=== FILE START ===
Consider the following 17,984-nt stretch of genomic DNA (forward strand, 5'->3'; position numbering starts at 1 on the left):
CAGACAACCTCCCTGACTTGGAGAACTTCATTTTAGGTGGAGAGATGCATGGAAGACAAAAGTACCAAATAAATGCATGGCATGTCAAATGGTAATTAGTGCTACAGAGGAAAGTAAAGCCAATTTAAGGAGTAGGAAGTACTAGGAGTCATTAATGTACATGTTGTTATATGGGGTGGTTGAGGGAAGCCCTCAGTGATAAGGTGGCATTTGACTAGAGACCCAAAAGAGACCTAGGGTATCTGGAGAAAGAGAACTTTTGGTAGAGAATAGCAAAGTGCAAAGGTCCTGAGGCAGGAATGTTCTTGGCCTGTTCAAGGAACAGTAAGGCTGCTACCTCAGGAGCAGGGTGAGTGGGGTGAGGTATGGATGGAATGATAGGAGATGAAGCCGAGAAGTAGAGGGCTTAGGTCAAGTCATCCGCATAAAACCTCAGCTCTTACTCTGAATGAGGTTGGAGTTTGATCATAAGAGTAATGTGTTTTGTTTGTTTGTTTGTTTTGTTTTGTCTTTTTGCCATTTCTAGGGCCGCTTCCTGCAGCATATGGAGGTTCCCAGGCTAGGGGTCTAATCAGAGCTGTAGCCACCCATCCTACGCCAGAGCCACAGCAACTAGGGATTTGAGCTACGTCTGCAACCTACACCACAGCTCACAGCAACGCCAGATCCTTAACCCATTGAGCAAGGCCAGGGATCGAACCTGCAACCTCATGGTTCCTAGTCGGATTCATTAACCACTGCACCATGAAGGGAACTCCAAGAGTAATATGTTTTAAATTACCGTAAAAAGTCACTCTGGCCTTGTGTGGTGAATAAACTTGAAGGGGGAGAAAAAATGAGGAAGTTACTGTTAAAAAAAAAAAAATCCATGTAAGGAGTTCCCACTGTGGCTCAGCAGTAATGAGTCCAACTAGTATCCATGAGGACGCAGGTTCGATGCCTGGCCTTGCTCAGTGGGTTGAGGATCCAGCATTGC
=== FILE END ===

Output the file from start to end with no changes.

Consider the following 17,984-nt stretch of genomic DNA (forward strand, 5'->3'; position numbering starts at 1 on the left):
CAGACAACCTCCCTGACTTGGAGAACTTCATTTTAGGTGGAGAGATGCATGGAAGACAAAAGTACCAAATAAATGCATGGCATGTCAAATGGTAATTAGTGCTACAGAGGAAAGTAAAGCCAATTTAAGGAGTAGGAAGTACTAGGAGTCATTAATGTACATGTTGTTATATGGGGTGGTTGAGGGAAGCCCTCAGTGATAAGGTGGCATTTGACTAGAGACCCAAAAGAGACCTAGGGTATCTGGAGAAAGAGAACTTTTGGTAGAGAATAGCAAAGTGCAAAGGTCCTGAGGCAGGAATGTTCTTGGCCTGTTCAAGGAACAGTAAGGCTGCTACCTCAGGAGCAGGGTGAGTGGGGTGAGGTATGGATGGAATGATAGGAGATGAAGCCGAGAAGTAGAGGGCTTAGGTCAAGTCATCCGCATAAAACCTCAGCTCTTACTCTGAATGAGGTTGGAGTTTGATCATAAGAGTAATGTGTTTTGTTTGTTTGTTTGTTTTGTTTTGTCTTTTTGCCATTTCTAGGGCCGCTTCCTGCAGCATATGGAGGTTCCCAGGCTAGGGGTCTAATCAGAGCTGTAGCCACCCATCCTACGCCAGAGCCACAGCAACTAGGGATTTGAGCTACGTCTGCAACCTACACCACAGCTCACAGCAACGCCAGATCCTTAACCCATTGAGCAAGGCCAGGGATCGAACCTGCAACCTCATGGTTCCTAGTCGGATTCATTAACCACTGCACCATGAAGGGAACTCCAAGAGTAATATGTTTTAAATTACCGTAAAAAGTCACTCTGGCCTTGTGTGGTGAATAAACTTGAAGGGGGAGAAAAAATGAGGAAGTTACTGTTAAAAAAAAAAAAATCCATGTAAGGAGTTCCCACTGTGGCTCAGCAGTAATGAGTCCAACTAGTATCCATGAGGACGCAGGTTCGATGCCTGGCCTTGCTCAGTGGGTTGAGGATCCAGCATTGC